A guardianship is a legal relationship between a guardian and an individual who would be at serious risk of harm or exploitation if left without someone to help care for them. Some examples include developmentally disabled children who continue to need assistance after age 18, or a person who is unable to communicate or take care of themselves due to an accident or the aging process.

A certified professional guardian may be requested by the petitioner, recommended by the court investigator, or appointed by the court in cases where there are no family members willing or able to act as guardian, in cases of abuse or exploitation of a vulnerable person, or where there is a complex estate to manage that may require specialized skills or knowledge.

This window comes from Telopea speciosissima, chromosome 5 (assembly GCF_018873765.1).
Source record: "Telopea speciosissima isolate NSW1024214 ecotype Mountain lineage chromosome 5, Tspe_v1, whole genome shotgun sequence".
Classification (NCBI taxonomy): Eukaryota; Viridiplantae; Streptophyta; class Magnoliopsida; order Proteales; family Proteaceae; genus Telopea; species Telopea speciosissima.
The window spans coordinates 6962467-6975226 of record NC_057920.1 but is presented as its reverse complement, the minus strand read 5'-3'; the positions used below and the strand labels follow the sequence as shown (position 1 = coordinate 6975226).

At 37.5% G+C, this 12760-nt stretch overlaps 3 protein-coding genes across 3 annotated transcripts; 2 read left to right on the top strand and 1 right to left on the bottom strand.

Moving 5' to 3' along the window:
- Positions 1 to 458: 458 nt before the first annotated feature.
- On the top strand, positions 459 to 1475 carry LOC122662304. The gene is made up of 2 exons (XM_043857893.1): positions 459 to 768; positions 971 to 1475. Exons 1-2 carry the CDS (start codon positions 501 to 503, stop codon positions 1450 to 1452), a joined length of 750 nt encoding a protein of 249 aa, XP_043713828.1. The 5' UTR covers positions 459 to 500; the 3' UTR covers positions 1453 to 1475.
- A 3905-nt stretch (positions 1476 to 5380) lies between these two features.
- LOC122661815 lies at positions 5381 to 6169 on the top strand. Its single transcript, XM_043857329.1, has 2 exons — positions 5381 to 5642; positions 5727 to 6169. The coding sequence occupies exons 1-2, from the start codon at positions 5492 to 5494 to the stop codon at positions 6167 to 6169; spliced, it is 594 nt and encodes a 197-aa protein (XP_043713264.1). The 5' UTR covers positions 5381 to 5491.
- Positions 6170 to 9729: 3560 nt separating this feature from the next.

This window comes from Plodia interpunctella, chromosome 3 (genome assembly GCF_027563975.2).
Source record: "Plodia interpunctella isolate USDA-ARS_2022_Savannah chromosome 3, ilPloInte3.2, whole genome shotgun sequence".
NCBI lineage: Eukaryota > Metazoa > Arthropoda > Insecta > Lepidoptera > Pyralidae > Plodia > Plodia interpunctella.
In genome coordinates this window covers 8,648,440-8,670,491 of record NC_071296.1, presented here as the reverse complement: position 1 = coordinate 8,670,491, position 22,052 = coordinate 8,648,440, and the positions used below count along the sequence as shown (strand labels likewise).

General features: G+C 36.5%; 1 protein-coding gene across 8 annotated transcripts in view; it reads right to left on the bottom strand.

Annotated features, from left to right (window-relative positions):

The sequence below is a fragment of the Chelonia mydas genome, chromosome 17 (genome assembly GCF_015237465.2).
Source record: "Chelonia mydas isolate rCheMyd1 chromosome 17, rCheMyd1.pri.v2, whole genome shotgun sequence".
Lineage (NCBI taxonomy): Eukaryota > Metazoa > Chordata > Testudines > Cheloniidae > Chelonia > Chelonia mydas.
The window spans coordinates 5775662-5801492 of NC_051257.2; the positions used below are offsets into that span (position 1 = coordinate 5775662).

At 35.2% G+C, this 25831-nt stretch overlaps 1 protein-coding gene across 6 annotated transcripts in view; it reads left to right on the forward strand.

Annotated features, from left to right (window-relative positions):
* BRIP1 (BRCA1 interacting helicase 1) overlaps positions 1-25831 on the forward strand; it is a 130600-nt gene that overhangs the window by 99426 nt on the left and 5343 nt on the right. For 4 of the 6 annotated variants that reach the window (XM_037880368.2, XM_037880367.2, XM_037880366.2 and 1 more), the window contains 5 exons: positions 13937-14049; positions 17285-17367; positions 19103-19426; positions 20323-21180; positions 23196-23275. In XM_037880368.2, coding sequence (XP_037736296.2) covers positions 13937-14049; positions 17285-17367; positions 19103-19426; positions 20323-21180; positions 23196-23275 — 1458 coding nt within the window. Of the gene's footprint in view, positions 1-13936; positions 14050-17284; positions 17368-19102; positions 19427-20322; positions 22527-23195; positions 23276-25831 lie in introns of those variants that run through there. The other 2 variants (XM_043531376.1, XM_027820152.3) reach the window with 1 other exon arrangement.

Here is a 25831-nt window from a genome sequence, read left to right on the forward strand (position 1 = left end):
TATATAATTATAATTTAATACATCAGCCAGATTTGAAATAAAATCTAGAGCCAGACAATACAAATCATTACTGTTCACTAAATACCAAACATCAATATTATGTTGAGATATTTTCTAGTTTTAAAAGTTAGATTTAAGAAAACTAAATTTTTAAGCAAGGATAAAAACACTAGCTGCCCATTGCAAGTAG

In Washington State, certified professional guardians are required to adhere to standards of practice and ethical guidelines and to obtain continuing education. The activities of professional guardians are overseen by the Washington State Certified Professional Guardian Board. 

Guardianship Appointment Process

 Establishment of a guardianship is a legal decision made by a judge, rather than a medical decision made by a doctor. 

What Does a Guardian Do?

 Guardians use substituted judgment as their first decision-making tool to act as the incapacitated person would if they still had capacity.